St. Paul JCC evacuated in 4th round of threats at Jewish community centers

- The Jewish Community Center in the Highland Park neighborhood of St. Paul was evacuated Monday morning due to a bomb threat. According to the JCC Association of North America, 11 Jewish community centers received bomb threats Monday.

Monday's threats follow 3 waves of bomb threats at JCCs in January -- Jan. 9, Jan. 18, and Jan. 31. Through Monday, 69 incidents have been reported at 54 JCCs in 27 states and one Canadian province. The Sabes Jewish Community Center in St. Louis Park, Minnesota was evacuated during the wave of threats on Jan. 18.

St. Paul JCC students moved to fire station

St. Paul police confirmed that students were moved to a nearby fire station while officers cleared the building. In their sweep of the building, St. Paul police found no bombs and no dangerous devices. The center reopened just after noon.

Local response

Steve Hunegs, executive director of the Jewish Community Relations Council of Minnesota and the Dakotas, released the following statement on the incident:

“The St. Paul JCC was safely evacuated this morning after a bomb threat was received over the phone. Leadership at the St. Paul JCC showed a tremendous poise in responding to this incident. JCC’s confirmed 4 states received similar bomb threats today. The Jewish Community Relations Council of Minnesota and the Dakotas is working in close cooperation with law enforcement and appreciates their quick response to this incident. Please respect law enforcement as they continue to investigate this incident.”

Mayor Chris Coleman and St. Paul City Councilman Chris Tolbert today released the following statement:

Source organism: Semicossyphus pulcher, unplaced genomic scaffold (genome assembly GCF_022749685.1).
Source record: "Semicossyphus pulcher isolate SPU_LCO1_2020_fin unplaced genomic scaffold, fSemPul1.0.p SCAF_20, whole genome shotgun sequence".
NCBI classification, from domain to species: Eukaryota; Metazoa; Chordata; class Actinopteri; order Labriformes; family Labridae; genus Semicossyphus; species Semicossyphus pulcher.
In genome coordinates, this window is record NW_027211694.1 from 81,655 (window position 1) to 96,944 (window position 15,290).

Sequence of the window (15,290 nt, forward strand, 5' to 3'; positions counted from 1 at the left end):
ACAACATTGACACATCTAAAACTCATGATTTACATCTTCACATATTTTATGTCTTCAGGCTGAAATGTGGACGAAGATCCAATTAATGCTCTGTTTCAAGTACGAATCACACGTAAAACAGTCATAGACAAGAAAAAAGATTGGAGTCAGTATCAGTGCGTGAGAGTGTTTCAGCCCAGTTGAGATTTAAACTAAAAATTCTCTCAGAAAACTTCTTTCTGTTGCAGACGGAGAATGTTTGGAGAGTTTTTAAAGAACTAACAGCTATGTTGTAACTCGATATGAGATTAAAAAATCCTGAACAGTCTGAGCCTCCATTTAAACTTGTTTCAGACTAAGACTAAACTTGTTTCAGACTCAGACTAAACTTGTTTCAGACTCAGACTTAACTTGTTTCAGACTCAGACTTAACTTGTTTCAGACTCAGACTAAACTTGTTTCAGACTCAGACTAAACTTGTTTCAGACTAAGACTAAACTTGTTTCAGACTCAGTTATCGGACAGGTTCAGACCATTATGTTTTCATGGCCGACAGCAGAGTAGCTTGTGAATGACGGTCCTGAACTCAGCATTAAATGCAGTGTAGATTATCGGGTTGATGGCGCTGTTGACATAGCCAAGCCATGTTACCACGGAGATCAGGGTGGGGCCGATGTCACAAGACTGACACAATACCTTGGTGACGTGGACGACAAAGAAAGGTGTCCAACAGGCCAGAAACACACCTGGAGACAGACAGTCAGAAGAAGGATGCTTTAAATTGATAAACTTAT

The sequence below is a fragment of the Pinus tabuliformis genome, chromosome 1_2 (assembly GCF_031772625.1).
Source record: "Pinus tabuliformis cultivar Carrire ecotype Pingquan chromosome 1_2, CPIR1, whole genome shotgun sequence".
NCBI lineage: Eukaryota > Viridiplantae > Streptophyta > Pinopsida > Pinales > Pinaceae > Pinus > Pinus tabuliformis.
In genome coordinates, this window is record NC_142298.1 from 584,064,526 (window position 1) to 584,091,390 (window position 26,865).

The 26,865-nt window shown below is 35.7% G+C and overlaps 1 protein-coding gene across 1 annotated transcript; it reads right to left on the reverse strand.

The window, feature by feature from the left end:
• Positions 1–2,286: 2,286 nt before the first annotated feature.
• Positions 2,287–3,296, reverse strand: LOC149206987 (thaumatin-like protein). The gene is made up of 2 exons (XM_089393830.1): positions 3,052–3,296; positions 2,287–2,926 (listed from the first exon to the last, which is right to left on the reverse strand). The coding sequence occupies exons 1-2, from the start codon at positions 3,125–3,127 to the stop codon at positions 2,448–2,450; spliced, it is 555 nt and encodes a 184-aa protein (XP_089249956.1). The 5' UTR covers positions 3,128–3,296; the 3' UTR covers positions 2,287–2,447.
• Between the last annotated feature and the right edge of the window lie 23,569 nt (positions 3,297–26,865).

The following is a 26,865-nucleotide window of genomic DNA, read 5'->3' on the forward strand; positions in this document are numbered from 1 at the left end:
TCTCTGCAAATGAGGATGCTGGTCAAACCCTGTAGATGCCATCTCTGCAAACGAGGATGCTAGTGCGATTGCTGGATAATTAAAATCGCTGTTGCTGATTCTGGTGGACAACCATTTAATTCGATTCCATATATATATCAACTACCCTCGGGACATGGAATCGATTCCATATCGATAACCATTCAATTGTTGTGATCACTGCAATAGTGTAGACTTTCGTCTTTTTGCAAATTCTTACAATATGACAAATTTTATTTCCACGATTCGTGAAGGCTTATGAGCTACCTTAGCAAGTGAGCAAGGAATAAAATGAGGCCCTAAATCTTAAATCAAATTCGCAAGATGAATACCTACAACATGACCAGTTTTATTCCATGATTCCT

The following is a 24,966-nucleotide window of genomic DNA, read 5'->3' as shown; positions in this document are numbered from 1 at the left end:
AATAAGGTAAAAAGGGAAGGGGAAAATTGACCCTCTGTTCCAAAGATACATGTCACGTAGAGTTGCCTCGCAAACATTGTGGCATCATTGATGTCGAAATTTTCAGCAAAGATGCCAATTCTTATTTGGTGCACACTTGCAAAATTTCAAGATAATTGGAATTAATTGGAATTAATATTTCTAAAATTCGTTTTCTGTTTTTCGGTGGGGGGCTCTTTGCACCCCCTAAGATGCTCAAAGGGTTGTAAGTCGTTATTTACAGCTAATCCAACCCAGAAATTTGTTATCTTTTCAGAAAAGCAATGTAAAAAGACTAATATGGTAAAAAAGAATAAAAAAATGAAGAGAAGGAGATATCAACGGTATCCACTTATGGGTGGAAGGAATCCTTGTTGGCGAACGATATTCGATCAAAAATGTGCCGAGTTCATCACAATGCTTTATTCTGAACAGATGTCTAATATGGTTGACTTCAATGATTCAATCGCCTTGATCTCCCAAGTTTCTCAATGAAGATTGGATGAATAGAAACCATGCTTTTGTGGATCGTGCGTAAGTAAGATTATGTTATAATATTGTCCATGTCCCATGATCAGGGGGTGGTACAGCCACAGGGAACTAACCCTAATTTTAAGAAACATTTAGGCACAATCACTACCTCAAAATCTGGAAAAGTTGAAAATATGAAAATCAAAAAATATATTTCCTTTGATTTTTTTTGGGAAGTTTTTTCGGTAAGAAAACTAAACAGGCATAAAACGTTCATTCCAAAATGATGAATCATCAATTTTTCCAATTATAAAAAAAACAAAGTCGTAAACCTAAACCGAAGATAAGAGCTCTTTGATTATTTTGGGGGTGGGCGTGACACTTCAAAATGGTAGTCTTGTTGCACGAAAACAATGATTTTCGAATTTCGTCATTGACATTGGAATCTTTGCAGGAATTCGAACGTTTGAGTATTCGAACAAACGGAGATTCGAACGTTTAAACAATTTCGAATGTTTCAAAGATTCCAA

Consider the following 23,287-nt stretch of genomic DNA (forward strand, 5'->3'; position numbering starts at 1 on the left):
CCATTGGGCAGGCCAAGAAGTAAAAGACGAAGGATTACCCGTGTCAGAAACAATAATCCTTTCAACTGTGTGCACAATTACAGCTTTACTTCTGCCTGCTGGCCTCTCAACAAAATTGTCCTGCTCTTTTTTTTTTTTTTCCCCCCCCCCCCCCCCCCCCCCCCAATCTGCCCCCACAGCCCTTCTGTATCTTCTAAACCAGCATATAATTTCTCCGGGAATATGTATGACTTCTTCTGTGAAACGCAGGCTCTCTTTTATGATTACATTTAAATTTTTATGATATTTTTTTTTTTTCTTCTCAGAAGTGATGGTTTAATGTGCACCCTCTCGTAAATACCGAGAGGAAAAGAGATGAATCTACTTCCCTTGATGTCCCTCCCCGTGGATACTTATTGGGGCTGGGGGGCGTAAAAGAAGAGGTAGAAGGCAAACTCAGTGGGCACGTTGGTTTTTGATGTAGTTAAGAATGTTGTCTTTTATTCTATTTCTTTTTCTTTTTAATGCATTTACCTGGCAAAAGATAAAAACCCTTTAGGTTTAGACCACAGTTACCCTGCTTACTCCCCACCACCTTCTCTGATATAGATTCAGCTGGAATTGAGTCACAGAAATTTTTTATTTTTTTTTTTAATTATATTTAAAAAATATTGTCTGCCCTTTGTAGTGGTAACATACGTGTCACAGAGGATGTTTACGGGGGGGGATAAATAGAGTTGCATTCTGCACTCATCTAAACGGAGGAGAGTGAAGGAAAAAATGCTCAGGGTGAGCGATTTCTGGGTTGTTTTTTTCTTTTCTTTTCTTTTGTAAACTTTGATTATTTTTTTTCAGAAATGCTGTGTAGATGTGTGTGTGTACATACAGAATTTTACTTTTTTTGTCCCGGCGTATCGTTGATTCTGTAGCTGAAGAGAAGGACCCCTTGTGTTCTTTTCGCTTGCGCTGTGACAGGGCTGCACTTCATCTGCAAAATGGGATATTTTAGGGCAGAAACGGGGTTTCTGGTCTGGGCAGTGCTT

“This morning’s incident at the Jewish Community Center was something we all fear – but it also demonstrated the strength of our community. We are grateful for the Jewish Community Center staff and our police and firefighters who worked quickly to ensure the safety of all involved. Our hearts are with the families of the 190 children and their caregivers – people of every faith – who had to be evacuated. While no one was physically hurt, we know that it will take time for you and your children to feel safe. Know that your safety is our top priority and our law enforcement personnel will remain vigilant in the days and weeks ahead as we seek out those responsible. To be clear – these actions have no place in St. Paul, and they have no place in our country. Our nation is feeling the weight of division, but now more than ever we must support each other, for the only way we move forward is together. We will stand in solidarity with the Jewish community against any who try to sow the seeds of hate in our midst.”

National response

David Posner, director of strategic performance at JCC Association of North America, whose role involves advising local JCCs on security policies and practices, issued the below statement:

“On Feb. 20, 11 Jewish community centers received called-in bomb threats, which were ultimately determined to be hoaxes. Our centers have in place security protocols to ensure the safety of their program participants and facility visitors. All JCCs have now received the all-clear from local law enforcement and resumed regular operations, with a heightened level of security.

“As always, safety is our top priority, and we are continuously impressed with the JCC professionals on the ground who are relying on established best practices and strong relationships with law enforcement agencies to ensure the wellbeing of all who use and benefit from their facilities. Our JCCs are strongly rooted in communities across the country, and we will not be cowed by threats intended to disrupt people’s lives or the vital role Jewish community centers play as gathering places, schools, camps, and fitness and recreation centers.

“While we are relieved that all such threats have proven to be hoaxes and that not a single person was harmed, we are concerned about the anti-Semitism behind these threats, and the repetition of threats intended to interfere with day-to-day life. Local JCCs serve not just the Jewish community, but the entire community. Participants from all different backgrounds come to their local JCCs for activities, Jewish cultural and religious programming, and opportunities to come together as a community.

“We are in regular communication with the FBI, which is investigating these threats, to ensure the FBI has the most updated information. We hope to hear updates from the FBI on progress very soon.

“JCC Association is coordinating updated security trainings for JCC executives and staff, to ensure that our community of professionals across the country is prepared with critical tools, resources and contacts.”

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